“[OUTERWEAR’S] REALLY WEARABLE SHELTER.”
So there was this idea that we could start a brand in New York - that maybe on paper, we weren’t the best fit to take the job, being industry outsiders. But I think it was more about finding super talented people that are very ambitious and excited by this idea, and trying to create a brand that has a face and a location and a full story. It sort of represents a younger demographic of the creative class, and that’s the story of what The Arrivals is. It’s anyone who is kind of willing to take the step into the unknown to go for whatever it is they are passionate about.
We then spent the summer of 2014 building the brand, developing all the product, and we launched in October with 5 women’s styles and 4 men’s. The idea is: What are those quintessential styles that you always want [that] you rarely splurge for - and just nailing those. That continues to be our focus: What are those pieces that you put on [that instantly make you] feel cooler. We want to always feel 100 percent confident with the product and all parts of the brand. Like how do we raise the bar in terms of experience… All the pieces are all based off of some past architect or an architectural monument. We’re always thinking like, what is something from our landscape, something from our previous stories that we can take as inspiration, and then how can we pair that with the material and come up with a new design?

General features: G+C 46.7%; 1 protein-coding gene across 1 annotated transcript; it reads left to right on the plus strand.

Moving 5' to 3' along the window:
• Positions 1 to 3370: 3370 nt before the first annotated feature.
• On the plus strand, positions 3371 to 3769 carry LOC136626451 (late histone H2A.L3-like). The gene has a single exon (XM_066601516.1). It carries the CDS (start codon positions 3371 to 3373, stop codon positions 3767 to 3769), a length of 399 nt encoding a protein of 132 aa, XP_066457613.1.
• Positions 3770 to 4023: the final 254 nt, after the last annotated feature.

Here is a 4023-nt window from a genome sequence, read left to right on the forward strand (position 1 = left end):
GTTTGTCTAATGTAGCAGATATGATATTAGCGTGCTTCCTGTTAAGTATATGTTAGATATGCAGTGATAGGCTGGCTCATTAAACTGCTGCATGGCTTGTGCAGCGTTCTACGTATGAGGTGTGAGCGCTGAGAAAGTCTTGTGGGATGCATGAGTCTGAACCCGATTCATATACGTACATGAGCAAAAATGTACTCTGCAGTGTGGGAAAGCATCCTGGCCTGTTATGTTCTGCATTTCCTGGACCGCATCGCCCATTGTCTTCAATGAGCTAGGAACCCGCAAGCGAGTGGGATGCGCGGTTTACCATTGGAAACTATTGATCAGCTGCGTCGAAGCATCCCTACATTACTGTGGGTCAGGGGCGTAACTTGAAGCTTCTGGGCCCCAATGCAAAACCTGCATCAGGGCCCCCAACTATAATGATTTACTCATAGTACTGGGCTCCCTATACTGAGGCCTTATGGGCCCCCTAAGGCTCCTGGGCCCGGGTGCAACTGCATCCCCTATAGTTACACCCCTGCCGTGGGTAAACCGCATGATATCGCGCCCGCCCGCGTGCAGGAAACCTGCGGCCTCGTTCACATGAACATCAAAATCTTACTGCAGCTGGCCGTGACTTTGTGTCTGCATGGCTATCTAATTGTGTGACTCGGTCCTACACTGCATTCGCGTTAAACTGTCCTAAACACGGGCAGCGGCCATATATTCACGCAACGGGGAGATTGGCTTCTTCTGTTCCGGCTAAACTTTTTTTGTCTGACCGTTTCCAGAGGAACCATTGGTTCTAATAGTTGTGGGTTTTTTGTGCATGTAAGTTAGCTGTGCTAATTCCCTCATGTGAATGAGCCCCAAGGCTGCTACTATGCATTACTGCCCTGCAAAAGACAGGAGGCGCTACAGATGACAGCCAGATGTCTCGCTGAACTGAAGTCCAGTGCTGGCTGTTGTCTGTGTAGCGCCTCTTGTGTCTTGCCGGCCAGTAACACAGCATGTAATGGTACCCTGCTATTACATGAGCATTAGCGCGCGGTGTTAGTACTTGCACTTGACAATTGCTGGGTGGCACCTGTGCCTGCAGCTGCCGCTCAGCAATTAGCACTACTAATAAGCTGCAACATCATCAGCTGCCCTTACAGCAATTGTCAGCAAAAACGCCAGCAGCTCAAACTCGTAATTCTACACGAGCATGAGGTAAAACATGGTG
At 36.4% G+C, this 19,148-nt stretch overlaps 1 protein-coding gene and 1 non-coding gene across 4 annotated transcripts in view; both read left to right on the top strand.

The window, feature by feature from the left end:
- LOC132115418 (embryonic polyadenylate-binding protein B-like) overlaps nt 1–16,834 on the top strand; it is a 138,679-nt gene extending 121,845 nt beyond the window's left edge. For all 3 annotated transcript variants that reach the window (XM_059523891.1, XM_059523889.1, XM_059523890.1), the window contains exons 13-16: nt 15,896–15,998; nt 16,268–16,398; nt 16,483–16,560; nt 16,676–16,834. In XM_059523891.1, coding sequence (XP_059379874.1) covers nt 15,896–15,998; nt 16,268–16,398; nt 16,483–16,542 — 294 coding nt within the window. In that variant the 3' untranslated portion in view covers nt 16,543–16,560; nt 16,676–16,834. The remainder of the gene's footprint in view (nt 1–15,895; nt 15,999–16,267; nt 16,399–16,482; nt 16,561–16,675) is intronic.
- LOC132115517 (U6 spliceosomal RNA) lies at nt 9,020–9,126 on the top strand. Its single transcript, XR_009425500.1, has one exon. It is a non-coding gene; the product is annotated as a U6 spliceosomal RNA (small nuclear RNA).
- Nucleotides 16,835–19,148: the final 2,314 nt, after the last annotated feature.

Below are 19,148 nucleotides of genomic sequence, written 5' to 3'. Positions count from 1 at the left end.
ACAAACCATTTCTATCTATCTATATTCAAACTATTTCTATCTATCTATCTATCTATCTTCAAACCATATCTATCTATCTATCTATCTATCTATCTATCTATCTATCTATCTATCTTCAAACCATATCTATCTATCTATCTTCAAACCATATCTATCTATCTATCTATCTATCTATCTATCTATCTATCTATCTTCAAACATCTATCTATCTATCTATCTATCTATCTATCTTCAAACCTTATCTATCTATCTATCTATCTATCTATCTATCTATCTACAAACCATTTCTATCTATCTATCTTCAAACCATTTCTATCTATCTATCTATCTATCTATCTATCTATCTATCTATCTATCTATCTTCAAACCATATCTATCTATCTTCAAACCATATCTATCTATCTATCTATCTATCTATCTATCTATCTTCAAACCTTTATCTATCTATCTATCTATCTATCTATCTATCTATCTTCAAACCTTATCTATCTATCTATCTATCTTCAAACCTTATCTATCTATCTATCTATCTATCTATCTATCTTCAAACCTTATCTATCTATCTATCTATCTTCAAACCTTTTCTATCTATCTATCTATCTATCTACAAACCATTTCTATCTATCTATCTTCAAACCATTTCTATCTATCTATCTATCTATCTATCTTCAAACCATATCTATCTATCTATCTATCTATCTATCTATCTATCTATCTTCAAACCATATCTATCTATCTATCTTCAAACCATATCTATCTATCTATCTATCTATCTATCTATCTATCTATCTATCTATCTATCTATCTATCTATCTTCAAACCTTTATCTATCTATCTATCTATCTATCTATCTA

So in thinking about design sensibilities, do you think LA has one of its own?